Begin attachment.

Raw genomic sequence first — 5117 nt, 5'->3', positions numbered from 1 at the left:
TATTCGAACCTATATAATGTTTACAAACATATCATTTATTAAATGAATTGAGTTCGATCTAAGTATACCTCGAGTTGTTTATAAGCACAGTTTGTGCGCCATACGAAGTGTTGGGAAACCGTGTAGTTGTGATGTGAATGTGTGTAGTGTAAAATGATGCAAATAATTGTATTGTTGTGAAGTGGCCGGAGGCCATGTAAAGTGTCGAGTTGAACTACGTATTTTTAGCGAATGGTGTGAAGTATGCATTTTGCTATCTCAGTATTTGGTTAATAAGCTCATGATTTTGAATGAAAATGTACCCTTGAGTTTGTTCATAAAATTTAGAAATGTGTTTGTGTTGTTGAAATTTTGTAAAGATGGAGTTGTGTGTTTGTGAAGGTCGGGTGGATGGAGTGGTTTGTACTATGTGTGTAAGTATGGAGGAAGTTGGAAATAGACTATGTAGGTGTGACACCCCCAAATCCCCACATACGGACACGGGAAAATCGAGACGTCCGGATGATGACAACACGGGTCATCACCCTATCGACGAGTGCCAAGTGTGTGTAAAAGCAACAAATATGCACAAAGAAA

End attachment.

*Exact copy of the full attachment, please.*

Raw genomic sequence first — 5117 nt, 5'->3', positions numbered from 1 at the left:
TATTCGAACCTATATAATGTTTACAAACATATCATTTATTAAATGAATTGAGTTCGATCTAAGTATACCTCGAGTTGTTTATAAGCACAGTTTGTGCGCCATACGAAGTGTTGGGAAACCGTGTAGTTGTGATGTGAATGTGTGTAGTGTAAAATGATGCAAATAATTGTATTGTTGTGAAGTGGCCGGAGGCCATGTAAAGTGTCGAGTTGAACTACGTATTTTTAGCGAATGGTGTGAAGTATGCATTTTGCTATCTCAGTATTTGGTTAATAAGCTCATGATTTTGAATGAAAATGTACCCTTGAGTTTGTTCATAAAATTTAGAAATGTGTTTGTGTTGTTGAAATTTTGTAAAGATGGAGTTGTGTGTTTGTGAAGGTCGGGTGGATGGAGTGGTTTGTACTATGTGTGTAAGTATGGAGGAAGTTGGAAATAGACTATGTAGGTGTGACACCCCCAAATCCCCACATACGGACACGGGAAAATCGAGACGTCCGGATGATGACAACACGGGTCATCACCCTATCGACGAGTGCCAAGTGTGTGTAAAAGCAACAAATATGCACAAAGAAA